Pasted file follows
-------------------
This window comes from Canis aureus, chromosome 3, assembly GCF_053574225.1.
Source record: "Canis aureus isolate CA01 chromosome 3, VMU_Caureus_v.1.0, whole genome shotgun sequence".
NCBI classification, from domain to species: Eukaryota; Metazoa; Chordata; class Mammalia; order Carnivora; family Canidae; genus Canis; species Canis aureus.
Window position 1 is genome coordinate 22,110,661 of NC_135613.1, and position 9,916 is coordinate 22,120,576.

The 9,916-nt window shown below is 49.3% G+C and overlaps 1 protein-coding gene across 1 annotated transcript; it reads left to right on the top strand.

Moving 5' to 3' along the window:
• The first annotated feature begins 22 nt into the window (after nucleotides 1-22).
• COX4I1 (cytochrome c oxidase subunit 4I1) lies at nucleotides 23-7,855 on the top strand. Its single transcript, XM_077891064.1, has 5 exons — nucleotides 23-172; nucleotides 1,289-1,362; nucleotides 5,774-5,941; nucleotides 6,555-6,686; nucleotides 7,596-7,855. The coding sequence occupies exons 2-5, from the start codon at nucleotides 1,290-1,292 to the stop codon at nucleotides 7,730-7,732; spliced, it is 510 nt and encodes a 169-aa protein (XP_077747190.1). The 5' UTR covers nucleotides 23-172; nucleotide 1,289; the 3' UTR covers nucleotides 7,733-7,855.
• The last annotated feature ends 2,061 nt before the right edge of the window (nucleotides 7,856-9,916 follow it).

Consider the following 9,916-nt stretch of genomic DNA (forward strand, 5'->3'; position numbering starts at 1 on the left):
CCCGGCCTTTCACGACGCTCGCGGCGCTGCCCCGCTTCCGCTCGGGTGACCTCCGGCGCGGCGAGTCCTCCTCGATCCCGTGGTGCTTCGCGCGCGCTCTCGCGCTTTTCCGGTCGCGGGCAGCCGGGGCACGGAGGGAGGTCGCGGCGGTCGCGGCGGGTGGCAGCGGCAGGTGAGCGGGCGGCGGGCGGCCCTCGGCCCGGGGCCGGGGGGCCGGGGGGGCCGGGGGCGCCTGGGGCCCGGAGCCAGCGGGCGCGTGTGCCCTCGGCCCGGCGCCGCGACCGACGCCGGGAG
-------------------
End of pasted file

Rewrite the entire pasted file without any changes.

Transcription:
This window comes from Canis aureus, chromosome 3, assembly GCF_053574225.1.
Source record: "Canis aureus isolate CA01 chromosome 3, VMU_Caureus_v.1.0, whole genome shotgun sequence".
NCBI classification, from domain to species: Eukaryota; Metazoa; Chordata; class Mammalia; order Carnivora; family Canidae; genus Canis; species Canis aureus.
Window position 1 is genome coordinate 22,110,661 of NC_135613.1, and position 9,916 is coordinate 22,120,576.

The 9,916-nt window shown below is 49.3% G+C and overlaps 1 protein-coding gene across 1 annotated transcript; it reads left to right on the top strand.

Moving 5' to 3' along the window:
• The first annotated feature begins 22 nt into the window (after nucleotides 1-22).
• COX4I1 (cytochrome c oxidase subunit 4I1) lies at nucleotides 23-7,855 on the top strand. Its single transcript, XM_077891064.1, has 5 exons — nucleotides 23-172; nucleotides 1,289-1,362; nucleotides 5,774-5,941; nucleotides 6,555-6,686; nucleotides 7,596-7,855. The coding sequence occupies exons 2-5, from the start codon at nucleotides 1,290-1,292 to the stop codon at nucleotides 7,730-7,732; spliced, it is 510 nt and encodes a 169-aa protein (XP_077747190.1). The 5' UTR covers nucleotides 23-172; nucleotide 1,289; the 3' UTR covers nucleotides 7,733-7,855.
• The last annotated feature ends 2,061 nt before the right edge of the window (nucleotides 7,856-9,916 follow it).

Consider the following 9,916-nt stretch of genomic DNA (forward strand, 5'->3'; position numbering starts at 1 on the left):
CCCGGCCTTTCACGACGCTCGCGGCGCTGCCCCGCTTCCGCTCGGGTGACCTCCGGCGCGGCGAGTCCTCCTCGATCCCGTGGTGCTTCGCGCGCGCTCTCGCGCTTTTCCGGTCGCGGGCAGCCGGGGCACGGAGGGAGGTCGCGGCGGTCGCGGCGGGTGGCAGCGGCAGGTGAGCGGGCGGCGGGCGGCCCTCGGCCCGGGGCCGGGGGGCCGGGGGGGCCGGGGGCGCCTGGGGCCCGGAGCCAGCGGGCGCGTGTGCCCTCGGCCCGGCGCCGCGACCGACGCCGGGAG